June 2, 2011
From the Great Depression to a great restoration: project adds new life to historic Overmyer murals
It started with a pumpkin that looked flat and not quite the right color. It ends with a Cinderella-like transformation, returning this pumpkin and four special artworks at Kansas State University to their original glory.
The restoration of K-State's historic David Hicks Overmyer murals in the Reading Room at Hale Library was recently completed. Overmyer was a noted regional artist who painted the murals in 1934 through a grant from the Works Progress Administration, or WPA, a Depression-era program. The murals depict the university's four colleges at the time, all of which were very much in keeping with K-State's land-grant mission: "Agriculture"; "Mechanics," for engineering and industry; "Arts"; and "Home," for home economics.
Age, water damage and other issues had left the murals in need of special care. The pumpkin in "Agriculture" especially stood out, according to Roberta Johnson, director of financial services and facilities for the K-State Libraries. She noticed that its color seemed inconsistent with the other colors in the painting and that it had no dimension, compared to other parts of the murals.
Because of the murals' historical significance, Lori Goetsch, dean of K-State Libraries, knew something had to be done.
"They are a piece of heritage: the heritage of Depression-era art and what they represent about K-State's history and about the history of the land-grant university," she said.
The Friends of the K-State Libraries agreed to pay for the bulk of the restoration cost. "I have such extreme appreciation for this group," Goetsch said. "They have taken this on financially as a multiyear project, and we would not be where we are today without the Friends."
Staff at K-State's Marianna Kistler Beach Museum of Art recommended contacting Mary Schafer, assistant paintings conservator at the Nelson-Atkins Museum of Art in Kansas City, Mo., about doing the restoration.
Schafer and her crew have worked on the murals for two weeks at a time for the last four years. She's used her vacation time from the museum for the project.
"Mary's been a great partner with us," Goetsch said. "She's done a wonderful job, and she's taught us a lot about the murals and the process of restoring them."
The painstaking work included analyzing the damage and cleaning to remove varnish and nonoriginal paint -- applied during a previous touch-up of "Agriculture" and "Arts" -- as well as toning some paint loss.
Schafer said the scale of the project was one of her biggest challenges. She's used to working on paintings on canvas, not works on a long plaster wall that she had to use scaffolding to reach.
The murals were touched up in 1996 but the paint used for the job wasn't right, leaving the pumpkin and other parts of the mural not quite as Overmyer had originally painted them. Using solvents provided by the K-State chemistry department, Schafer and her team removed the offending paint while being careful not to harm the original oil paint.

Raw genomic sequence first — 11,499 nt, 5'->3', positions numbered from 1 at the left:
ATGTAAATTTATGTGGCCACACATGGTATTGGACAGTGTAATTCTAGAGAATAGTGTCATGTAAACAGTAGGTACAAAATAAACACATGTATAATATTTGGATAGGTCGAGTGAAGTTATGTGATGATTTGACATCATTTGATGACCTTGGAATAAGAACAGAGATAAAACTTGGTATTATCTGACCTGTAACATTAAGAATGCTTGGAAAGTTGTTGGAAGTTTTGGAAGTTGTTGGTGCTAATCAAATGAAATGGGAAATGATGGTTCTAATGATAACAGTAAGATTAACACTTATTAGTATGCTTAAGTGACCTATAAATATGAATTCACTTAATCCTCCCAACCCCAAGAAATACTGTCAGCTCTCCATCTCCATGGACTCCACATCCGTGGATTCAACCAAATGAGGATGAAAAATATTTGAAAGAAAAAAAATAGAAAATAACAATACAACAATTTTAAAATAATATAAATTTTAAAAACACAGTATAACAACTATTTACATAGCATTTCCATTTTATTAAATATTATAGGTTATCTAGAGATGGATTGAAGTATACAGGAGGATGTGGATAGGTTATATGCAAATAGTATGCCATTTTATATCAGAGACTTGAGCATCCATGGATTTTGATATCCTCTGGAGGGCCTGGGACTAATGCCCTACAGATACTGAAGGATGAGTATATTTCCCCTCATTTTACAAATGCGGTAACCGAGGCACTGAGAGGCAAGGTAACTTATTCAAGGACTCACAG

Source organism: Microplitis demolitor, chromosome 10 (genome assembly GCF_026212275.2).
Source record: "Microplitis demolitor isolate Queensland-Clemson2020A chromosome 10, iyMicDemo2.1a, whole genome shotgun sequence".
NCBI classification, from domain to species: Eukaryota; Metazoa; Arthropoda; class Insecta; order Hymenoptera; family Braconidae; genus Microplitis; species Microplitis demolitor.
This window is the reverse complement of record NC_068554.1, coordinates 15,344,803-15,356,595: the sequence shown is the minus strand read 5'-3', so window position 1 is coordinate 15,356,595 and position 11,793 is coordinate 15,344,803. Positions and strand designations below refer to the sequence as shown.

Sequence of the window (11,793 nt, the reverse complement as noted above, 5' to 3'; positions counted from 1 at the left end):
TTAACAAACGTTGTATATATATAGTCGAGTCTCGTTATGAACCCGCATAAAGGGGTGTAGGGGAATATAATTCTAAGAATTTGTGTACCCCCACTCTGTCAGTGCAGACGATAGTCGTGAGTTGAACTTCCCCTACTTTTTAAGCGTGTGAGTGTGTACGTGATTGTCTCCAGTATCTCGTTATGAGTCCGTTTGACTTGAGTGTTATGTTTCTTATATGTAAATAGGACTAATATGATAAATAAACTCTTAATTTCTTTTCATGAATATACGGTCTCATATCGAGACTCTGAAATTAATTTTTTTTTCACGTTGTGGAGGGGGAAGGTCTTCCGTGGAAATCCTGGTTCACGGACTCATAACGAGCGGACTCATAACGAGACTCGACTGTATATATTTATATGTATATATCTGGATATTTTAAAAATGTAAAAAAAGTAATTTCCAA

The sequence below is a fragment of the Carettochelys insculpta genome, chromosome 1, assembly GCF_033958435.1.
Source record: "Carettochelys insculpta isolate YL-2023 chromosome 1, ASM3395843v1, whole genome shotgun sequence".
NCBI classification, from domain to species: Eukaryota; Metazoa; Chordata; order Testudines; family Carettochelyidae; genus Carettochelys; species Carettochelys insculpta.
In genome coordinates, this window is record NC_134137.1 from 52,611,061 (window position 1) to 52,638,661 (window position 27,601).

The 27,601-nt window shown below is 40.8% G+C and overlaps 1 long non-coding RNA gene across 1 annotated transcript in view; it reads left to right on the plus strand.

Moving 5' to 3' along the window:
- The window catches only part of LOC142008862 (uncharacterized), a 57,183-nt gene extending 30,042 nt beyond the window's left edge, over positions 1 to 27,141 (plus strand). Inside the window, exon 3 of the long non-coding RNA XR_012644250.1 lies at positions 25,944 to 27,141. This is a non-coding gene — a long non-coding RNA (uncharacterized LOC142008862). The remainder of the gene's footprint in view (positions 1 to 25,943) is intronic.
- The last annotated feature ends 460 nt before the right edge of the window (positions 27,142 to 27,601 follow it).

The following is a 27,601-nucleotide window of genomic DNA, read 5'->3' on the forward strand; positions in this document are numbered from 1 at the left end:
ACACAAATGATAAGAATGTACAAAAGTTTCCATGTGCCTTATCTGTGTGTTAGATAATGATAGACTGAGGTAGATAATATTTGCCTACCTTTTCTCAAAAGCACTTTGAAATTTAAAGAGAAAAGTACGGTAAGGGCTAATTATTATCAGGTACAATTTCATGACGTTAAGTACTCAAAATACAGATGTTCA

"The next conservator who treats these works will be able to remove the paint we used with a solvent that has very little effect on oil paint," she said. "I hope that these murals won't have to be touched for another 30 or more years."
Water damage has been a recurring problem with the murals. Just when Schafer was nearly finished with the project, a pipe burst at the library earlier this year and caused water damage to one of the murals. But Goetsch has taken steps to give them more protection. Thanks to federal stimulus funds, the entire library is getting a new roof. K-State's Division of Facilities also built a water diversion system over the murals.
"They really fabricated it to look like it's always been here and did a beautiful job," Goetsch said.
Schafer said the project has revealed some of Overmyer's painting techniques and uncovered some details that not many people notice when viewing the murals from the ground.
"The original paint has become more transparent over time, making some of the grid lines Overmyer used to create his painting more visible," she said. "They tell you a little bit about how he started painting the murals. He used the grid to transfer a composition from a sketch to the wall. In this way he was able to go from something small to something much larger."
Schafer made other discoveries about the mural by getting up close: the grid lines were drawn with black charcoal; they're most noticeable in "Arts"; and Overmyer added charcoal lines as detail on top of the paint, such as on the female's dress in "Home."
While Schafer doesn't favor one mural over the other -- "I treat these murals not as my work, but as Overmyer's," she said -- she does have some favorite parts, including the pumpkin in "Agriculture."
"That pumpkin was once covered with a very flat bright orange paint that shouldn't be there. I can't tell you how wonderful it was to remove it and see the original paint. We now see Overmyer’s work -- and the pumpkin has much more dimension," she said. "My other favorite parts include some of the faces, the flowers and the very art deco styles in the murals."
The murals -- and the Reading Room, which is in the first part of the library built in 1927 -- are great favorites with K-State alumni and students, Goetsch said.
"Our students today call it the Harry Potter room. They think it sort of looks like the big dining hall in the Harry Potter movies," she said. "It's traditionally a quiet study area. Students like to come here and we get comments from them like, 'It just makes me feel smarter to be in this room that looks like an old library.'"